In November 1980 a poster appeared on the walls of the Slovenian mining town of Trbovlje. All that it contained was a black cross and the name Laibach. With the poster once anonymous musician and art group was noticed for the first time. The name of the group appeared to the Yugoslav authorities disputable at that time as it contained a fascist connotation – the name Laibach was a German name for the capital of Slovenia (Ljubljana) during their occupation in the WW2. The persecution reached its peak in 1983, when the Union of the Socialist Workers Party in Ljubljana banned the group from using the name. Due to the historically disputable name Laibach, the appearance of members of the group in which people saw the Nazis and because of their performance, that resembled the content of political propaganda instead of a regular rock concert, the audience saw the destroyer of the state order in the group. With the music performed by Laibach, the political system and the popular culture are being questioned on the basis of the fusion of popular music and political ideology (with the provocative use of symbols and the aesthetics of totalitarian ideologies). Although Laibach is primarily a music group, its members are concerned with its graphic design and scenography, in the past they were publishing philosophical and theoretical texts, worked with the theater and visual/film art etc. While focusing on the non-verbal normativity through the perspective of studying ideologies articulated through popular music and propagated in artistic practices, this contribution will try to answer the question why the band Laibach breeds anxiety in the listeners, where this anxiety originates from, what its purpose is and what is the meaning of the presence of Laibach in the core of popular culture today.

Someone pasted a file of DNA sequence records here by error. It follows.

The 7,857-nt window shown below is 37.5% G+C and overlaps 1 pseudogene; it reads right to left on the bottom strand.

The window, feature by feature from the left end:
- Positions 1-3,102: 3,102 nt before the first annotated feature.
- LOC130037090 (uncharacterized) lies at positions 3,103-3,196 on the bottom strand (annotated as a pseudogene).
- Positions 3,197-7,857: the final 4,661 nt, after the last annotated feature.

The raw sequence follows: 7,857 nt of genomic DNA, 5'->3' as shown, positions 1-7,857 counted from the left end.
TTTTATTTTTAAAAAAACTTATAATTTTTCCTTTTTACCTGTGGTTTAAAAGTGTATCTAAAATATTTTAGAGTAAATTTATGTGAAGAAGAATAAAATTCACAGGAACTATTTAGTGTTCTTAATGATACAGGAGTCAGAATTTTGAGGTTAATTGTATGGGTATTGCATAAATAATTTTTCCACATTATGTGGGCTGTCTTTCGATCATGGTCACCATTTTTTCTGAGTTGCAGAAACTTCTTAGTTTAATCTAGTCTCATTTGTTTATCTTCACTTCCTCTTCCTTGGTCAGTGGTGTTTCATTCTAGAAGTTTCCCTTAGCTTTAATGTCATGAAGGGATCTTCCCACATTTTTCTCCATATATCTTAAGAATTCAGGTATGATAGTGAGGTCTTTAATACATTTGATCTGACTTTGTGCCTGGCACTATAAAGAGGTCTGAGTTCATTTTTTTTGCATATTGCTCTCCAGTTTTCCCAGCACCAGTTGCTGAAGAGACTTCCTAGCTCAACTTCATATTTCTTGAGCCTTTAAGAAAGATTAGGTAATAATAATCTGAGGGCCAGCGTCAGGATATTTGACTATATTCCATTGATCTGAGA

Event visuals are made by Nataša Janković.

Spring 2018 CAS SEE Fellowship Recipients